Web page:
Early in Nona Fernández’s new novella, some preadolescent friends are playing video games in one of their safe, middle-class homes, gleefully blasting away at a phalanx of onscreen Martians. A few pages later, they’re surrounded by real-life carnage. “Coffins and funerals and wreaths were suddenly everywhere,” one recalls.
Space Invaders is set in the author’s native city, Santiago, Chile, in the 1980s, a decade in which Augusto Pinochet’s military dictatorship killed, jailed, and kidnapped thousands of dissidents. A nimble tale told in letters and the shared recollections of now-distant childhood friends, Fernández’s book presents a devastating portrait of the trauma that a savage, rapacious government inflicted on a community and a country.
The story has a big, introspective ensemble cast, but its central character is an enigmatic presence. Estrella González is a child of the junta—her father holds an important post with the national police. At first, though, she’s not very different from Donoso, Maldonado, Fuenzalida, Acosta, Riquelme, and the rest of her grade-school classmates.
Dismissed by some of her peers as “the shy girl in the back row of the classroom,” Estrella has already experienced loss and pain, as she reveals in a letter to another student: “Did you know that my dad had a work accident? Nobody at school knows. He’s had lots of operations…You know how my little brother Rodrigo died last year. He was only a year younger than me, so when I turn eleven he would have been ten.”
Like several subplots in this episodic tale, the cause of Rodrigo’s death will remain a mystery. But the injury sustained by Estrella’s father—he lost a hand in a bomb explosion—is described in detail, the first hint that the unrest the children see on TV will soon be a palpable presence in their lives.
As the murder and disappearance of pro-democracy activists becomes impossible for the maturing students to ignore, Estrella peels away from her peers. She’s chauffeured to school by what appears to be a bodyguard, and soon stops attending class altogether. One of her classmates is suspended for distributing anti-Pinochet leaflets, and in time, the remaining friends realize that her father wants to keep her away from “agitators and pamphleteers.”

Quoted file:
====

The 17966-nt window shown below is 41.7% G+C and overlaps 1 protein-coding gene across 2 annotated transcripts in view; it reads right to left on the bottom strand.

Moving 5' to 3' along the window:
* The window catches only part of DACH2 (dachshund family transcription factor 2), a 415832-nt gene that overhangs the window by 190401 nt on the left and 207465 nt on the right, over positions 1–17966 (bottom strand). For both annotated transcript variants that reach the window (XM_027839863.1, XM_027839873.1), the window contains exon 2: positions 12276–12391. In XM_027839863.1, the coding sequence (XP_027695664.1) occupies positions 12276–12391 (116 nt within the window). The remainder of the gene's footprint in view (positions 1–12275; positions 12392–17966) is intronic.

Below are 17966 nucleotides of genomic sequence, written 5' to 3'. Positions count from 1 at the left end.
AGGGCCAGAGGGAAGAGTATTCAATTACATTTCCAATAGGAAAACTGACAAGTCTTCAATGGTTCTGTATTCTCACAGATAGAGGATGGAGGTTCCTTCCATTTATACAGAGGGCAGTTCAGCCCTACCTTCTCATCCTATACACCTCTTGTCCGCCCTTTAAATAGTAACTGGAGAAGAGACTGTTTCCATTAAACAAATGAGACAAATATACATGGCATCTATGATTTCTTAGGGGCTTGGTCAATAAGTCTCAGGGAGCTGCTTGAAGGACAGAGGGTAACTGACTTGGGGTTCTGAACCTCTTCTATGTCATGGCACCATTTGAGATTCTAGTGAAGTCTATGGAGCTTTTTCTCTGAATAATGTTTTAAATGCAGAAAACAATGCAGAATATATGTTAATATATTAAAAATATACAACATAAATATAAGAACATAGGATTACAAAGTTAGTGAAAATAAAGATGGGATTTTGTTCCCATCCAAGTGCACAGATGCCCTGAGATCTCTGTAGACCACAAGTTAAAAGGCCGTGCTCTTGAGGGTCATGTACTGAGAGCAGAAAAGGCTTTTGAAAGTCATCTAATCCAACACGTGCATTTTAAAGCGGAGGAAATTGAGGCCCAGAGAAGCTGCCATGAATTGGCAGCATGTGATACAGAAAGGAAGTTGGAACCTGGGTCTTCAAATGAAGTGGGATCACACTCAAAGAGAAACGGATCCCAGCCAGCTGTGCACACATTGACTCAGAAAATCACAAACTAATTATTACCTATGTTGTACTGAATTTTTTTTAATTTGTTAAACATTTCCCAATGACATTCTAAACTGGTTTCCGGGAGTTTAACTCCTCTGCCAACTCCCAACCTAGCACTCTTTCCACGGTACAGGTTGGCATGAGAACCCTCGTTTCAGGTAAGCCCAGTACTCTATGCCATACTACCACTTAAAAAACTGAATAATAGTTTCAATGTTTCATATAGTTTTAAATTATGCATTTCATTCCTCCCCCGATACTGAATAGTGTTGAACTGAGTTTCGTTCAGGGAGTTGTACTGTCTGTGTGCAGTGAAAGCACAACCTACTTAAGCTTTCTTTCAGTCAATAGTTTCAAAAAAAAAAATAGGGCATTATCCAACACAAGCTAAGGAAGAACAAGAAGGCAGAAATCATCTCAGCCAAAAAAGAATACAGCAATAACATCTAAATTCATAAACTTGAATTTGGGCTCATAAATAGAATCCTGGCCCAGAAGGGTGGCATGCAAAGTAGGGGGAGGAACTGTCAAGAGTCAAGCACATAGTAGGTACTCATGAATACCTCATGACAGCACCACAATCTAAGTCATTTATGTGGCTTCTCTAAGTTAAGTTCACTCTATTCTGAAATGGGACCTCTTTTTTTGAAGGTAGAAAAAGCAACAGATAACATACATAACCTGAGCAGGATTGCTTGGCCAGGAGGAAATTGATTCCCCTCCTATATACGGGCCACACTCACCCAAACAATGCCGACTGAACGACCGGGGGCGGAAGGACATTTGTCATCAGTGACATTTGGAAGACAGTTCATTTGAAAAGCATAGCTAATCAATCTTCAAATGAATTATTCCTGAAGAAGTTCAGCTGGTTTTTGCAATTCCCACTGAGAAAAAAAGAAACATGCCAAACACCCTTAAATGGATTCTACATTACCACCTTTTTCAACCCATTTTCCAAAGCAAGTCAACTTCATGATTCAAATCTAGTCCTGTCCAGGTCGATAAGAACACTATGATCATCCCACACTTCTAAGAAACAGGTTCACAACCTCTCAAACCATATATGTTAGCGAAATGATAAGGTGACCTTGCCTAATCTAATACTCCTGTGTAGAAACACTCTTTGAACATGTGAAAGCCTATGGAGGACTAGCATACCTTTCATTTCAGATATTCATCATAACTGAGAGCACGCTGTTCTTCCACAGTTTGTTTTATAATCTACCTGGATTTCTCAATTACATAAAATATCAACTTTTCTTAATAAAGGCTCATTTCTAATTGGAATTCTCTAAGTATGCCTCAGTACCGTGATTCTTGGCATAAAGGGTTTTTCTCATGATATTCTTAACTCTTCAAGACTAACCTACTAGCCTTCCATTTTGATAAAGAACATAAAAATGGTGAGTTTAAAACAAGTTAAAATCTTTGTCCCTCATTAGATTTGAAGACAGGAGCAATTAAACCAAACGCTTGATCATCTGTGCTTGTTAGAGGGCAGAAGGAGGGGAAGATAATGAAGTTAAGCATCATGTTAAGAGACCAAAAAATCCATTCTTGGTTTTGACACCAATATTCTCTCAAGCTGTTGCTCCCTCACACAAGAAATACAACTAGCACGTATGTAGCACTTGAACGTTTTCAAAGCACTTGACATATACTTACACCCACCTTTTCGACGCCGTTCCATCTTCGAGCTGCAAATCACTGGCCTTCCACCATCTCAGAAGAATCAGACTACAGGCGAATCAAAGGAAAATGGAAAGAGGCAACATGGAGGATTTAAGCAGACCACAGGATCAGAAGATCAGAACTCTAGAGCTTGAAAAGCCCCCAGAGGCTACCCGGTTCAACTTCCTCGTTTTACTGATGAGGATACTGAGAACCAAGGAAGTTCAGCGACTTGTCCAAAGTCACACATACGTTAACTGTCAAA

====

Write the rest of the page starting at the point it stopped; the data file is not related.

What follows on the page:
Throughout this powerful book—translated from the Spanish by Natasha Wimmer— Fernández’s use of vivid imagery evokes the oppressive nature of life in an authoritarian state. In Space Invaders, the students’ favorite video game, “little Martians descended in blocks, in perfect formation,” just like the students themselves at their regimented school: “We stand one after the other in a long line across the classroom. Next to ours is another long line, and another, and another. We are multiple columns forming a perfect square.”
The memory of Estrella hovers in the background as her friends are battered by political violence. “Maldonado dreams of the word degollados. She sees it printed in the headlines of every newspaper,” Fernández writes. “…Caso Degollados. Throats Slashed.” Meanwhile, “Fuenzalida hears the sounds of the crowd tossing flower petals at the hearses,” and “one night, as she was leaving work, Riquelme’s mother was kidnapped.”
Pinochet was ousted in 1990, and as Fernández notes near the end, at least some of the regime’s henchmen were punished. But as this harrowing novella demonstrates, their cruelty left wounds that haven’t yet healed.
By Nona Fernández
November 5, 2019
Kevin Canfield is a writer in New York City. His work has appeared in the New York Times, the Washington Post and other publications.